Do time outs fit into your parenting style?
This post will share how to use time outs effectively, and the ways in which we incorporate them in a way that educates rather than punishes. Positive time outs, as we call them, have revolutionized the way we discipline Liam. They have taught him how to self-regulate and take accountability for his actions… at the age of 3!
I think it’s safe to say that, before having kids, we’re all high and mighty about how we’ll one day act as parents. I remember one afternoon in TJ Maxx a few years ago (and I’m not proud of this, FYI) when I witnessed a toddler boy have a massive tantrum. Like “roll on the floor, salivating like a rabid dog” massive.
I watched in amazement as his mom proceeded to ignore him, and continued flipping through clearance sweaters. I went from watching the boy flailing on the dirty floor screaming bloody murder to his mother, checking out price tags, and distinctly remember thinking that my son would never act like this in public.
I am now the hot mess mom who scrambles through Trader Joe’s’ tiny aisles with two whiny children. The one who picks her battles and lets her son sit on the dirty post office floor while she’s submitting passport applications, because, well, it is what it is. You only have so many hands.
Now that I’ve prefaced this post, I’ll go on to add that I thought I wouldn’t be the “time out” kind of mom.
My kids just wouldn’t need that kind of disciplining, right? Again, please chuckle. Time outs are one of the many pieces of our chaotic days at home, and this post is about how we tackled them in a way that works for us.
Let me quickly add that what works for us may not work for you, but I can only share what I know from personal experience. After trying out a few different disciplining styles (from too flexible to too strict), we discovered how to use time outs effectively with our three-year-old and checks off all of the boxes we want to accomplish from time outs.
Our rule of thumb is this:
time outs are not meant to stress out or upset a child even more. They should be a break from the current situation (for both the child and the parent) and teach the child that this behavior is not acceptable. Time outs are an opportunity to teach your child a valuable lesson. When Liam acts out, I always ask myself: what can be learned from this? How can I best teach my child this lesson?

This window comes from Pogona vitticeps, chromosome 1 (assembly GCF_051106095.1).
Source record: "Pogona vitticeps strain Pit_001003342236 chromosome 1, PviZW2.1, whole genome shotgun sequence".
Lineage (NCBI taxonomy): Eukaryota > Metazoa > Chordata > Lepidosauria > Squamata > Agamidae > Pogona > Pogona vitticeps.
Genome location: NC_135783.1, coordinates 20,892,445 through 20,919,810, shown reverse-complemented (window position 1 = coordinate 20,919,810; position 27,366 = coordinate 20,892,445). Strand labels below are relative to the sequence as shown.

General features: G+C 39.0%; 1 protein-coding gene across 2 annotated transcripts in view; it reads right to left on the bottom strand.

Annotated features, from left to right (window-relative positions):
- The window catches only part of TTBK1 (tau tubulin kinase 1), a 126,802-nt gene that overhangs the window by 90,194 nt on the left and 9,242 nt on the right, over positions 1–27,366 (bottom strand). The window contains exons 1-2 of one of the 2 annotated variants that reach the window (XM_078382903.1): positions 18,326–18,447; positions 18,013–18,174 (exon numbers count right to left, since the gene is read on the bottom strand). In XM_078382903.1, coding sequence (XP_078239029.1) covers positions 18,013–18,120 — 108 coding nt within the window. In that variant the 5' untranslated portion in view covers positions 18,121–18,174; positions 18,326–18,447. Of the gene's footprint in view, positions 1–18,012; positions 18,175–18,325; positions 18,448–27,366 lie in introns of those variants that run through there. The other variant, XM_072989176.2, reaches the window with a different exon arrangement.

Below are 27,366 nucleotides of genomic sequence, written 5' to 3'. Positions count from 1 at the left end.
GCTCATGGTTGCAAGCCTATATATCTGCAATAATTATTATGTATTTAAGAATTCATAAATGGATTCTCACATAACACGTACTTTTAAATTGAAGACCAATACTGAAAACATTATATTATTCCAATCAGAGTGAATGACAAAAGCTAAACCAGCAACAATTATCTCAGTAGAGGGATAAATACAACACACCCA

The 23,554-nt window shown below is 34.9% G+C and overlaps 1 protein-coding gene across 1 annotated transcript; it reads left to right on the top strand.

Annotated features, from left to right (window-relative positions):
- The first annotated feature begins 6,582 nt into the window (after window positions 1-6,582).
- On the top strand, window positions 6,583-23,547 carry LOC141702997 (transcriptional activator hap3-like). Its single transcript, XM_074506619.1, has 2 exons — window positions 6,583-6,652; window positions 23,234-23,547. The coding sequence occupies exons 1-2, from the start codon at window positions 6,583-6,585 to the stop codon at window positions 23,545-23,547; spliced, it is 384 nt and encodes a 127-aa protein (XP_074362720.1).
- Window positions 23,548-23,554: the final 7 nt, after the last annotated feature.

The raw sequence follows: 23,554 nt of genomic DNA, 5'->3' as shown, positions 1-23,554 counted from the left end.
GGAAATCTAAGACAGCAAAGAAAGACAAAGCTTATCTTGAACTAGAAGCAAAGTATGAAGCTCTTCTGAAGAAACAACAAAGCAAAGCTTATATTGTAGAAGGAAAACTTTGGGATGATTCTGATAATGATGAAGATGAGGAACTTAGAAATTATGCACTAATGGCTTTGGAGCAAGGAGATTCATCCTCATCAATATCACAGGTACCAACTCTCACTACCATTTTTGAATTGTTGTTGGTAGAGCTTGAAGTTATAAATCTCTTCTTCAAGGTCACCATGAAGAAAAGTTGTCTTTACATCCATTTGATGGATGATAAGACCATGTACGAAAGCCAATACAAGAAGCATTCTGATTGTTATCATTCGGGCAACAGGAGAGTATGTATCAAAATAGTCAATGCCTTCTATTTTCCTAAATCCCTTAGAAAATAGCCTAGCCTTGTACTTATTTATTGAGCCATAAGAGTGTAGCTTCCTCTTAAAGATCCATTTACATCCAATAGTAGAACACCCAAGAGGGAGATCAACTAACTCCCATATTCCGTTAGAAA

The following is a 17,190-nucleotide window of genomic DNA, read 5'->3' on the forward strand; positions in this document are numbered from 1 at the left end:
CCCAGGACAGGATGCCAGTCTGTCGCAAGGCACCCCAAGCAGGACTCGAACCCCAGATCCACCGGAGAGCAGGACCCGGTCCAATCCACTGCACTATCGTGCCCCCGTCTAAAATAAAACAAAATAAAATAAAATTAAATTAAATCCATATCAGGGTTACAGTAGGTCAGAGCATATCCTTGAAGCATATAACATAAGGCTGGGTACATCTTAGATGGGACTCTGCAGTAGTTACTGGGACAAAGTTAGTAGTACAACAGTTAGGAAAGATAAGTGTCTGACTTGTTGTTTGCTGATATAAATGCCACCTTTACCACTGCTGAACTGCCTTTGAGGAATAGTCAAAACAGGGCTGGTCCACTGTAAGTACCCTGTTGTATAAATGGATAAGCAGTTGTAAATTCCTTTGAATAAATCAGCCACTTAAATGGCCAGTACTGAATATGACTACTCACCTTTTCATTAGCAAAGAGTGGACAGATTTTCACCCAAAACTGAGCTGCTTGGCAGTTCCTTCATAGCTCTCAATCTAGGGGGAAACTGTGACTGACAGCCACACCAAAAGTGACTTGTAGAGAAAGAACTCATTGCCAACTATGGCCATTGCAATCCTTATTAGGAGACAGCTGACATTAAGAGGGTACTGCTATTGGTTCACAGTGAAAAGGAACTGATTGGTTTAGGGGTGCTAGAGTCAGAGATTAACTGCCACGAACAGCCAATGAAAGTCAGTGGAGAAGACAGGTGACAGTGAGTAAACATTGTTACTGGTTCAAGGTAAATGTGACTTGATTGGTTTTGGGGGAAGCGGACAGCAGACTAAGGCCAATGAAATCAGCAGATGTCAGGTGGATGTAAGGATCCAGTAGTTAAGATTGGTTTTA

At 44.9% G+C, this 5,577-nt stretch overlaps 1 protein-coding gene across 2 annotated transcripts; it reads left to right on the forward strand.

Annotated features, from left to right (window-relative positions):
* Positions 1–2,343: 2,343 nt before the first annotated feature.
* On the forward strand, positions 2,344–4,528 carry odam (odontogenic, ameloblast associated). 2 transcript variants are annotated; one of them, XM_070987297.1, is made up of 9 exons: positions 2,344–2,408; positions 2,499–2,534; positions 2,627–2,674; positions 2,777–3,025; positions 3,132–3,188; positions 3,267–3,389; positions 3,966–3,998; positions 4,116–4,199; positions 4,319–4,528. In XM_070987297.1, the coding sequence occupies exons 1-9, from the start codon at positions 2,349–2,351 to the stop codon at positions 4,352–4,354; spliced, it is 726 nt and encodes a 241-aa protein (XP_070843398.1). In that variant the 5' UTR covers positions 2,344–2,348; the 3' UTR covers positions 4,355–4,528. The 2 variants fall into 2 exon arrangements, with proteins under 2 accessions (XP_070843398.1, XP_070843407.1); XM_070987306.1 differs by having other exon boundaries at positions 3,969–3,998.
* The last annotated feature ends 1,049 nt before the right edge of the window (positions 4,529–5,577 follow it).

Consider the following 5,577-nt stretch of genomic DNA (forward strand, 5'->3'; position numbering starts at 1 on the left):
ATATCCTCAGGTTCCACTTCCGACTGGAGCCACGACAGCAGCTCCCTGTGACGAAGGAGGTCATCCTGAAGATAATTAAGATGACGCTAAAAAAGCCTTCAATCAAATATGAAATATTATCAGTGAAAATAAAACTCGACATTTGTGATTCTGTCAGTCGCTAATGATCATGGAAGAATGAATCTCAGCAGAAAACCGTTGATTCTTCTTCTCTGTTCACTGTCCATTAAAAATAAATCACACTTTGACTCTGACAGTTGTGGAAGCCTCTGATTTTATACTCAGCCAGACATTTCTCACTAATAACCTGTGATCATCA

When Liam acts out in a negative way, it’s usually because he’s hungry, tired, or overstimulated. We know that punishing him by scolding doesn’t work because it only adds to the overstimulation. We also know that forcing him to stay in his room for a certain amount of time doesn’t work for him and upsets him even more. On the other hand, if we’re too flexible and only gently ask him to stop, he will resume the negative behavior after a mere five second pause.
After some trial and error, we’ve decided that positive time outs work for Liam:
a.) When Liam behaves negatively (whether that means he doesn’t play nicely with his brother, playdate friend, or is just playing rough), we’ll tell him, in a firm, controlled voice, “please go to your room and read a book. When you’ve calmed down, you can continue playing with ____.” The key with this is to be consistent, and use the same tone of voice. This method gives Liam the control to decide on his own when he feels comfortable enough to reenter the room (and that’s empowering for a three-year-old to independently realize) and we’ve noticed that he usually comes back into the room refreshed. He’ll usually say something such as “I’m calm now” or “I feel better” when he leaves his room.
b.) Another time out method we’ve been using is slightly different. I’m a big fan of the book No-Drama Discipline: The Whole-Brain Way to Calm the Chaos and Nurture Your Child’s Developing Mind (and if you haven’t read it, I highly recommend it!) and in the book, the authors encourage parents to use time-outs as teaching tools.
As parents, we hope and mistakenly believe that our children are learning a lesson when we give them a three minute time out behind a closed door. That they actually think about it. Really, all they’re doing is resenting us for punishing them during the entire three minutes.
The authors of No-Drama Discipline suggest giving time outs related to the reason for getting a time out in the first place. If your child hits his baby brother, for example, his time out could be to draw a drawing for his brother to apologize. Or think of five nice things to tell his brother as a way to make it up to him. These are just examples, but there are many ways you can use time outs to teach valuable lessons as a result of negative behavior.
My final notes regarding how to use time outs effectively is that you know your child better than anyone else in the world and know what will work in terms of discipline. Some parents don’t like the concept of time outs at all, and that’s totally fine. I think only you can figure out what that right balance is. Trust your gut! If you do decide to try these positive time-out methods, though, I’d love to hear if they’re effective with your child!
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